15 MARCH 1963, Page 16


By GRAHAM GREENE THE woman wore an orange scarf which she had so twisted around her forehead that it looked like a toque of the Twenties, and her voice bulldozed through all opposition—the speech of her two companions, the young motor- cyclist revving outside, even the clatter of soup plates in the kitchen of the small Antibes restaurant which was almost empty now that autumn had truly set in. Her face was familiar to me; I had seen it looking down from the balcony of one of the reconditioned houses on the ramparts, while she called endearments to someone or something invisible below. But I hadn't seen her since the summer sun had gone, and I thought she had departed with the other foreigners. She said, 'I'll be in Vienna for Christ- mas. I just love it there. Those lovely white horses—and the little boys singing Bach.'

Her companions were English; the man was struggling still to maintain the appearance of a summer visitor, but he shivered in secret every now and then in his blue cotton sports-shirt. He asked throatily, 'We won't see you then in London?' and his wife, who was much younger than either of them, said, 'Oh, but you simply must come.'

'There are difficulties,' she said. 'But if you two dear people are going to be in Venice in the spring . .

'I don't suppose we'll have enough money, will we, darling, but we'd love to show you London. Wouldn't we, darling?'

'Of course,' he said gloomily.

'I'm afraid that's quite, quite impossible, be- cause of Beauty you see.'

I hadn't noticed Beauty until then because he was so well-behaved. He lay flat on the window- sill as inert as a cream-bun on a counter. I think he was the most perfect Pekingese I have ever seen—although I can't pretend to know the points a judge ought to look for. He would have been as white as milk if a little coffee had not been added, but that was hardly an imperfection —it enhanced his beauty. His eyes from where I sat seemed deep black, like the centre of a flower, and they were completely undisturbed by thought. This was not a dog to respond to the word 'rat' or to show a youthful enthusiasm if someone suggested a walk. Nothing less than his own image in a glass would rouse him, I imagined, to a flicker of interest. He was cer- tainly well fed enough to ignore the meal that the others had left unfinished, though perhaps he was accustomed to something richer than langouste.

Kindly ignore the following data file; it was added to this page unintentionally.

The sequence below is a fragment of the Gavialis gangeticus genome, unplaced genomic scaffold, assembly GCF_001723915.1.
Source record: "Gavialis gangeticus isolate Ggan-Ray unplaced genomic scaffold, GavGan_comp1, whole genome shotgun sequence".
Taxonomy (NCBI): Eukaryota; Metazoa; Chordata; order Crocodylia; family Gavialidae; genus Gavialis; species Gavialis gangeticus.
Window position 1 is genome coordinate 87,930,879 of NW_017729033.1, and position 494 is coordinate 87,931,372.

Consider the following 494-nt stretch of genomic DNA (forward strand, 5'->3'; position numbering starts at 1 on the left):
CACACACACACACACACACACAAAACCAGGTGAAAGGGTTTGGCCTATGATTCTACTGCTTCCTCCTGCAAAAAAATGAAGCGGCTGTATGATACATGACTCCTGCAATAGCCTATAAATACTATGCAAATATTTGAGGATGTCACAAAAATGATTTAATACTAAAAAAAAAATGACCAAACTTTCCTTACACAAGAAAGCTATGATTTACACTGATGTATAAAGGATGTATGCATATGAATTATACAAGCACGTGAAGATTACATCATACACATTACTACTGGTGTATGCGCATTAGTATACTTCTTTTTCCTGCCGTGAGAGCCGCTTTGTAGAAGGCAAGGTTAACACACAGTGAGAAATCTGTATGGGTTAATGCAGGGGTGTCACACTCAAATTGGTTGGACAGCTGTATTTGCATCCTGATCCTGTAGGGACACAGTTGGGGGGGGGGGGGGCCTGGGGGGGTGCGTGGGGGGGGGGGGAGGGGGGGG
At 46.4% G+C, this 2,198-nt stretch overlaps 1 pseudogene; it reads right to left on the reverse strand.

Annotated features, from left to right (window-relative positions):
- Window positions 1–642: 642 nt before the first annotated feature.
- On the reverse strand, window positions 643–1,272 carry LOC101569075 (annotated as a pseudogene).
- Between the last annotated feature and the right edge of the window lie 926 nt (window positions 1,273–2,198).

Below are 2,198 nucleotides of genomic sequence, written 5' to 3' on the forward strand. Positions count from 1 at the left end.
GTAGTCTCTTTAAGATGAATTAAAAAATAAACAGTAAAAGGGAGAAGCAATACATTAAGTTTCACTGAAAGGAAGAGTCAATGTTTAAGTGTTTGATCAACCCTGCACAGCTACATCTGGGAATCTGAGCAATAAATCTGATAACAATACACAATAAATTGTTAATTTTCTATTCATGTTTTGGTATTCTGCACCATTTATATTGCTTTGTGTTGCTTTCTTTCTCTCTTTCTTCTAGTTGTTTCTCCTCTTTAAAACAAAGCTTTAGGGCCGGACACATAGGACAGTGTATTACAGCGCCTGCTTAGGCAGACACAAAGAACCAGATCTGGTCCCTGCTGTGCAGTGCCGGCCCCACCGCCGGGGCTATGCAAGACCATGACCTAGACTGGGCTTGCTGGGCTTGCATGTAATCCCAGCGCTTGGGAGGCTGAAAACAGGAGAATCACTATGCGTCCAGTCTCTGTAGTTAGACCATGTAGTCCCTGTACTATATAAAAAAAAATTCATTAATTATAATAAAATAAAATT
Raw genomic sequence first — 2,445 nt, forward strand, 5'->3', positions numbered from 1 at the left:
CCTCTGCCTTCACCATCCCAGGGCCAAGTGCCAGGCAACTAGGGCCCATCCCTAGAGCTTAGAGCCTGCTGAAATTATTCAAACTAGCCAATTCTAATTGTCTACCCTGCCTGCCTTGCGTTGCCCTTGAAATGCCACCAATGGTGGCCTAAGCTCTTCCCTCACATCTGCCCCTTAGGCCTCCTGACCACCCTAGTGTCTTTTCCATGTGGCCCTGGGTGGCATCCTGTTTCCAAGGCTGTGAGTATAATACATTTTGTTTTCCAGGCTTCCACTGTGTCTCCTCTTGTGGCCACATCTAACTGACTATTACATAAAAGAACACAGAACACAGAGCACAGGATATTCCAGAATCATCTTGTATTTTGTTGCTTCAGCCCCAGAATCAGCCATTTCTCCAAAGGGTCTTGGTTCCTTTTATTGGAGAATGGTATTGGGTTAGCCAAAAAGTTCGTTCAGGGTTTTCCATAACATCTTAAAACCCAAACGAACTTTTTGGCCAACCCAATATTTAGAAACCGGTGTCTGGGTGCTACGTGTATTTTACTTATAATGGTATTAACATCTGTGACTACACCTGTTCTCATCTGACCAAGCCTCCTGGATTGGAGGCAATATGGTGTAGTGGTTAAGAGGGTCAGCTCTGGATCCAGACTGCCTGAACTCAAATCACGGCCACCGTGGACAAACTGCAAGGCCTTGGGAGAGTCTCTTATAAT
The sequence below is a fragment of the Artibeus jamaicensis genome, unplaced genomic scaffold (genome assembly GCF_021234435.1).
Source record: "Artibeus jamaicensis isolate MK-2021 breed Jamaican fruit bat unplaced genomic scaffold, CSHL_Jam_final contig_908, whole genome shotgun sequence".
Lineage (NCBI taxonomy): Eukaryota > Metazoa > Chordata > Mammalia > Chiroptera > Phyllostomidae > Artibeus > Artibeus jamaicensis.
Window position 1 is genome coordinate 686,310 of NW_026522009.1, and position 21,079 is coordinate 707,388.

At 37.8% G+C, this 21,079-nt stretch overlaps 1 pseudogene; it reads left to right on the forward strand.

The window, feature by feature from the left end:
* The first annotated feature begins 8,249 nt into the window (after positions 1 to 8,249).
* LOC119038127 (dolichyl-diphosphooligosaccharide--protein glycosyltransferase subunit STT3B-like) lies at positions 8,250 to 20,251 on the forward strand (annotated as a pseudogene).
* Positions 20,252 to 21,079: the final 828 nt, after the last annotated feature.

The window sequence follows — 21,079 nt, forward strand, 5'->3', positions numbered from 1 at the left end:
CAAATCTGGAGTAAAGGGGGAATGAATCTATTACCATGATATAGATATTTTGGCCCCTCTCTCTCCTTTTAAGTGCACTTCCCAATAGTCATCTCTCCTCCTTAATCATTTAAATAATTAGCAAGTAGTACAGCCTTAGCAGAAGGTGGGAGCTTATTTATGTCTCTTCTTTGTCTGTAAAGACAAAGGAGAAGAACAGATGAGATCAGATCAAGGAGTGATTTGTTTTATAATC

'You couldn't leave him with a friend?' the younger woman asked.

'Leave Beauty?' The question didn't rate a reply. She ran her fingers through the long café-au-lait hair, but the dog made no motion with his tail as a common dog might have done. He gave a kind of grunt like an old man in a club who has been disturbed by the waiter. 'All these laws of quarantine—why don't your con- gressmen do something about them?'

'We call them MPs,' the man said with what I thought was hidden dislike. It was after eleven that I emerged again and, since the night was fine, except for a cold wind off the Alps, I made a circuit from the Place and, as the ramparts would be too exposed, I took the narrow dirty streets off the Place Nationale —the rue de Sade, the rue des Bains. . . . The dustbins were all out and dogs had made ordure on the pavements and children had urinated in the gutters. A patch of white which I first took to be a cat moved stealthily along the house- fronts ahead of me, then paused, and as I ap- proached snaked behind a dustbin. I stood amazed and watched. A pattern of light through the slats of a shutter striped the road in yellow, tigerish bars and presently Beauty slid out again and looked at me with his pansy face and black expressionless eyes. I think he expected me to lift him up, and he showed his teeth in warning.

'Why, Beauty,' I exclaimed. He gave his club- 'I don't care what you call them. They live in the middle ages. I can go to Paris, to Vienna, Venice—why, 1 could go to Moscow if I wanted, but I can't go to London without leaving Beauty in a horrible prison. With all kinds of undesirable dogs.'